Queensland reforming local government accountability

By October, 2017Local, State
Local governments in Queensland are being subject to a crackdown by the state government to improve transparency and accountability.

Image: Toby Charlton-Taylor/flickr

Queensland’s Minister for Local Government Mark Furner has reinforced the Annastacia Palaszczuk government’s hard-line stance on corruption in councils.

In a new release from Mr Furner, he detailed the state government’s measures taken to bolster accountability and transparency in the local government sector.

These included the lowering of the council disclosure threshold to $500 and legislating to ensure council candidate bank accounts are ‘accountable’.

“We also introduced real time donation reporting, which was put to use for the first time during the Ipswich City Council by-election,” Mr Furner said.

“Earlier this year, we announced our plans to introduce a new independent assessor to deal with council complaints, along with a mandatory code of conduct for councillors.”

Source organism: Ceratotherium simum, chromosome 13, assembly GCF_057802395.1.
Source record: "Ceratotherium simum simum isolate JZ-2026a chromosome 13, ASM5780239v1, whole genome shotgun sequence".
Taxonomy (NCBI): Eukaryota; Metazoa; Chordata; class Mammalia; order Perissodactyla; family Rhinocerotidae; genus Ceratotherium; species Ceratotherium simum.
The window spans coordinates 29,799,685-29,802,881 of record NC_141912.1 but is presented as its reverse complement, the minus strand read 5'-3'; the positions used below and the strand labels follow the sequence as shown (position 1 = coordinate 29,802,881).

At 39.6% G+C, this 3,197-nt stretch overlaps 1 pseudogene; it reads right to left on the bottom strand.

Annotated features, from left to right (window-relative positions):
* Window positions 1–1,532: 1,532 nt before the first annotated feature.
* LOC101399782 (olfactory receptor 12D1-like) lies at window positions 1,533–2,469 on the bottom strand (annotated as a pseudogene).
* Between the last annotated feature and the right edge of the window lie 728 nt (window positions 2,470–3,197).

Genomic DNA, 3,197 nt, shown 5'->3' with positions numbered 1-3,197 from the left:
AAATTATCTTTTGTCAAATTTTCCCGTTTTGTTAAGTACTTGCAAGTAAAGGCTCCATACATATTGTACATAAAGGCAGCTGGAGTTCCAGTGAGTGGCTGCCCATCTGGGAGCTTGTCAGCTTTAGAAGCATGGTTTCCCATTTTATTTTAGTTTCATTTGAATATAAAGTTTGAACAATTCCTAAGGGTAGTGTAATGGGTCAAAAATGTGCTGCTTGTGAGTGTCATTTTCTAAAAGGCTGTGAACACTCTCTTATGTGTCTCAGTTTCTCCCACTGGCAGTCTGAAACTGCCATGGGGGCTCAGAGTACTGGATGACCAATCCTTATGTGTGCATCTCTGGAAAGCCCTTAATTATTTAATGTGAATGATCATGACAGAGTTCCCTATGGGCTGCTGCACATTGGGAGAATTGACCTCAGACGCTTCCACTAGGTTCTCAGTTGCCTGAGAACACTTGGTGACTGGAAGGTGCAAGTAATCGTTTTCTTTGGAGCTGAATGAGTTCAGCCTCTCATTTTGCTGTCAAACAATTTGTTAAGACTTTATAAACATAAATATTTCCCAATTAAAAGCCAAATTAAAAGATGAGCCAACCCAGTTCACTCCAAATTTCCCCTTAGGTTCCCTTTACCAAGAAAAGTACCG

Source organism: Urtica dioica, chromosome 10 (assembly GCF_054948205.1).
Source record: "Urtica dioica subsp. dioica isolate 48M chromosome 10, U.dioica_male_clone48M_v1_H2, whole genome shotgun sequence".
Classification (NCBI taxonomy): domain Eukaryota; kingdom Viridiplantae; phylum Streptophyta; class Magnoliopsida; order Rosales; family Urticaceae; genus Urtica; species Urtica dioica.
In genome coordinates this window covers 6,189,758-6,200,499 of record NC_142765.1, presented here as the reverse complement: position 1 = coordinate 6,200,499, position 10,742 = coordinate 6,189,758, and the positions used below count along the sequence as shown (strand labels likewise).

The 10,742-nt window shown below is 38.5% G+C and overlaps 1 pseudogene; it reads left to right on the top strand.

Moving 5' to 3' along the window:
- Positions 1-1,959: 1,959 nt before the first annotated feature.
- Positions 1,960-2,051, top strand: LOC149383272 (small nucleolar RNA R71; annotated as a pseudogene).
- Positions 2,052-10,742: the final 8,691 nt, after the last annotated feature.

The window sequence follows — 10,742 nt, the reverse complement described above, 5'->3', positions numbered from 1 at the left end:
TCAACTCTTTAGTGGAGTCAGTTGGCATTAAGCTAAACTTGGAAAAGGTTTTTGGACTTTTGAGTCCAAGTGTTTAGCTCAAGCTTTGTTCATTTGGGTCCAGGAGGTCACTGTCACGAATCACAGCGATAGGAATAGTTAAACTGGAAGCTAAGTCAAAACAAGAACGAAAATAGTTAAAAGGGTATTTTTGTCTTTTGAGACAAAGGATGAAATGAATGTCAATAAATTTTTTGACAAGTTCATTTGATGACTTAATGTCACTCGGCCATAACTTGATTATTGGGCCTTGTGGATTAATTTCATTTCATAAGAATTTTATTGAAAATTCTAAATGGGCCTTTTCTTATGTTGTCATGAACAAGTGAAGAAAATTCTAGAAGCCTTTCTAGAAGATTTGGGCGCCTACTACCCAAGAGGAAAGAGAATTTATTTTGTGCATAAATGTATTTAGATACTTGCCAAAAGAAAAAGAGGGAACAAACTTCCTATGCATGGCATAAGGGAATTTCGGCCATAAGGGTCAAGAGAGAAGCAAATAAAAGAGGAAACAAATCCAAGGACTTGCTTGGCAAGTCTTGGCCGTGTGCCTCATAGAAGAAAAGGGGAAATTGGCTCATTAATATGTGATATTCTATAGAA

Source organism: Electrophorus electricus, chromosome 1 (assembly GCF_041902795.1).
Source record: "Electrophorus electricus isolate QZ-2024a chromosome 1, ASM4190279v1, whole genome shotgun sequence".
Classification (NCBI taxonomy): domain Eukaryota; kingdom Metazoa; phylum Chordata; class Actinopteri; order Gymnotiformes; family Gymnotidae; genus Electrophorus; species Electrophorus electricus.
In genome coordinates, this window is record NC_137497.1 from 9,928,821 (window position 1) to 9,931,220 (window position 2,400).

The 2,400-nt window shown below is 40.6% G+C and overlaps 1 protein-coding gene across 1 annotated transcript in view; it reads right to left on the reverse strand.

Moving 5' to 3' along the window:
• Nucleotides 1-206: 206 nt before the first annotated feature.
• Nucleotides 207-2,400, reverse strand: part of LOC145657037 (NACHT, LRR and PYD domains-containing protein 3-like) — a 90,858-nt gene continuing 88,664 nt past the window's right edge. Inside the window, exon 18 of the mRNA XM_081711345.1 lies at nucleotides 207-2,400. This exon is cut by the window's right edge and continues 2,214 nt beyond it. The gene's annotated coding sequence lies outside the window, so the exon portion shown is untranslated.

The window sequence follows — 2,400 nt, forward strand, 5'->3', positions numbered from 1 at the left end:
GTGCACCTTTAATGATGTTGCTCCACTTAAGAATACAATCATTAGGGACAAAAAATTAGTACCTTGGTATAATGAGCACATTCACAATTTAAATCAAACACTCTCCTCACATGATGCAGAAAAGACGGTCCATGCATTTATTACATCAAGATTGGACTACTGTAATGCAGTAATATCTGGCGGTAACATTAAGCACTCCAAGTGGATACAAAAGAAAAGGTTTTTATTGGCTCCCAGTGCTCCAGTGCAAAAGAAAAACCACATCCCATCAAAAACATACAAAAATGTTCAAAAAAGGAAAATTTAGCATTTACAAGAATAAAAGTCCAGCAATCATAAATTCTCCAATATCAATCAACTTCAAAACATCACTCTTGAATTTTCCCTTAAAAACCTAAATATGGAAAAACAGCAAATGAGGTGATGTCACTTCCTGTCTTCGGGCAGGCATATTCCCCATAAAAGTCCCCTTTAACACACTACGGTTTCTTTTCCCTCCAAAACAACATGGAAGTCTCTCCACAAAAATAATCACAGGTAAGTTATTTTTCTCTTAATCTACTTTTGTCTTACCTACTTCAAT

Now, according to Mr Furner, he will introduce legislation into the State Parliament to put these new measures into practice.

Hoping to receive full support from both sides of the Chamber, Mr Furner asserted that this will build on the government’s record of reform with “even more steps to stamp out corruption”.

Mr Furner’s planned tabling of legislation follows the release of the Crime and Corruption Commission’s Operation Belcarra report last week, with 31 recommendations to address integrity and corruption risk in local government.

Confirming the support from the Palaszczuk Government of the report’s 31 recommendations, Mr Furner said these are the “biggest local government reforms in Queensland’s history”.

“At the centre of our reforms are a complete ban on developer donations and an overhaul of councillor conflict of interest procedures,” Mr Furner said.

“Like all Queenslanders, I was concerned to see the Four Corners report which showed councillors taking donations from developers, and then feeling free to vote on approvals for those very same developers.”

“We want to make sure that doesn’t happen, and are absolutely intent on bringing the system into line with community expectation.”

According to Mr Furner, these changes to local government will also apply at the state level, a move that’s been backed by the Premier.

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